Stephen Curry Injury: Golden State Warriors Breathing A Sigh of Relief After Favorable Diagnosis
It appears the Golden State Warriors dodged a significant problem with 3-point king Stephen Curry. The 33-year-old star is in one of the most prolonged shooting slumps of his career. But he avoided serious injury when he fell awkwardly during Golden State’s blowout win at Chicago on Jan. 14. The incident eerily resembled a similar fall that wrecked his 2019–20 season.
This time, Curry’s right hand bore the brunt of the fall. He scored 19 points in 28 minutes in the 138–96 pummeling of the Bulls. Curry didn’t play on Jan. 16 when the Warriors closed a 1–3 road trip with a 119–99 loss at Minnesota, but the Warriors hope to have their superstar back sooner rather than later.
Stephen Curry landed hard on his shooting hand
In the second quarter, Stephen Curry drove past Bulls defender DeMar DeRozan for a layup attempt. Lonzo Ball attempted to challenge the shot and fouled Curry, who fell hard on his right hand.
On Oct. 30, 2019, Curry broke his left hand in a fall during a game against the Phoenix Suns. While attempting to split a pair of defenders, Curry lost his balance and fell forward on his left arm.
He missed all but one game the rest of the season. The Golden State Warriors, already struggling to start their first season without Kevin Durant, collapsed to a league-worst 15–50 record. Curry appeared in five games, just one after returning from the injury. The pandemic shut the NBA down for four months, and Golden State was not among the teams invited to the Orlando bubble for the restart.
In Chicago, Curry returned and finished 7-of-15 overall and 4-of-10 from 3-point range, one of his stronger shooting performances in recent weeks.
Curry is shooting 35.9% overall in his last nine games and a dismal 30.9% from long range. He’s scoring 21.4 points per game in that span, and Golden State is 5–6 (Curry rested against the Pelicans on Nov. 6 and did not play at Minnesota).
Golden State Warriors are optimistic Stephen Curry can play on Jan. 18
The Golden State Warriors open a seven-game homestand at Chase Center on Jan. 18 against the Detroit Pistons.
The team listed Curry out with left-hand soreness against the Timberwolves on Jan. 16. Curry admitted he was scared after the fall in Chicago, per NBC Sports Bay Area.
“There was some (post-traumatic stress disorder) from two years ago when I landed,” Curry said. “It felt kind of the same. Anything that involves the hands especially is a little concerning. But the feeling came back; the strength came back.”
Anthony Slater of The Athletic tweeted that coach Steve Kerr hopes to have Curry when they open the homestand against Detroit.
Curry broke Ray Allen’s career record for 3-pointers on Dec. 14. While he’s considered a front-runner for the NBA MVP award, he’s struggled recently and is posting the worst shooting numbers of his career, save for his five-game 2019–20 campaign.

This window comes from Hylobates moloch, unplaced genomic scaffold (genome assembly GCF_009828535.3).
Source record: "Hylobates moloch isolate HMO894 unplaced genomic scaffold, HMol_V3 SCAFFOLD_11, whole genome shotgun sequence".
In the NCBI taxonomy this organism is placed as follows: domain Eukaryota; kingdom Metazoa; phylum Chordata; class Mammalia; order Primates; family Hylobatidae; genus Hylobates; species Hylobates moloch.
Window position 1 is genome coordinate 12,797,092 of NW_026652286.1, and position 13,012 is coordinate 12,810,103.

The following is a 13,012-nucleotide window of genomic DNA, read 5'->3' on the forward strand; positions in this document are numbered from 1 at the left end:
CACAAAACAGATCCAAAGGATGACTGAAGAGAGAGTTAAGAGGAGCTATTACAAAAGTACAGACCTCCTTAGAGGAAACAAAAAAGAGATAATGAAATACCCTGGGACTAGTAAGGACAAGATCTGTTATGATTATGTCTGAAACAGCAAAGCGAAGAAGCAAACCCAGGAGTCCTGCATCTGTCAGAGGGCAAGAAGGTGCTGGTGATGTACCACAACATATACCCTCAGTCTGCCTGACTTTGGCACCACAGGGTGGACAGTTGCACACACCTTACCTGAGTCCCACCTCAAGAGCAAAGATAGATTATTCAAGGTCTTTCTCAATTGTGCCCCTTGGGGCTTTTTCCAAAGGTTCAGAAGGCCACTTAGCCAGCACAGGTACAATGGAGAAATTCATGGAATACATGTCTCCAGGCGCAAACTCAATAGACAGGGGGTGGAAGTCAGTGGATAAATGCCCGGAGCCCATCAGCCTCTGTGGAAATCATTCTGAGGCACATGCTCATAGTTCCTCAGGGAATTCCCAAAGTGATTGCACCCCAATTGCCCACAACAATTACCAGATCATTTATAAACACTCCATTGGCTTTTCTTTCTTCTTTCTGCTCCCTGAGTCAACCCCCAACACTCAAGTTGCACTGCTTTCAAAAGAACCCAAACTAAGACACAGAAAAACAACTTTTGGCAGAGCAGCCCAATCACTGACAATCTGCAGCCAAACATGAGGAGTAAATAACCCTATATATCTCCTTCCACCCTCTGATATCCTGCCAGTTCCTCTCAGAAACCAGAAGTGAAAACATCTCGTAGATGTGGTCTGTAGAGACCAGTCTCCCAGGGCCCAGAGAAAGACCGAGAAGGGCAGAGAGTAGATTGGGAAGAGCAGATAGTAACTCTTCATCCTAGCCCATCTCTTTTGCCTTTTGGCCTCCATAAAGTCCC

He’s shooting 42.1% overall and 38.4% from 3-point land. It’s worth noting Curry is a 43.0% career shooter from deep and hits 47.4% overall. During his recent frigid spell, Golden State has lost as many games — six — as it did in its first 30 games. The Warriors have fallen 2.5 games behind the Western Conference-leading Phoenix Suns in the process.
The Golden State Warriors have other injury concerns
Besides Stephen Curry’s injury scare, he’s not the only significant name on the injury report for the Golden State Warriors. Draymond Green is battling calf and back problems and has missed four straight games and played just seven seconds in Golden State’s last six. He started against the Cleveland Cavaliers on Jan. 9 when Klay Thompson returned to the court and immediately checked out after committing a clock-stopping foul.
The Warriors said on Jan. 17 that Green is out at least two more weeks, per Jamal Collier of ESPN.
Journeyman Gary Payton II, who emerged as a key rotation player, has missed the last two games with back issues. He’s already posted career highs of 40 games and 668 minutes this season after logging only 71 appearances and 808 minutes in his first five seasons.
The son of Hall of Famer and Bay Area native Gary Payton has discovered his jump shot this season. After shooting 26.7% from distance entering this season, the younger Payton is knocking down 41.4% from long range this season (29-of-70). Throw in defense reminiscent of the original Glove, and he’s been valuable for the Warriors.
While it appears Stephen Curry avoided a significant injury, the Golden State Warriors have a reason for concern. Curry’s poor shooting has grown from a blip to a trend with the season past the halfway point. Their hopes for a return to title contention begin with Curry again finding the range.
Statistics courtesy of Basketball Reference.
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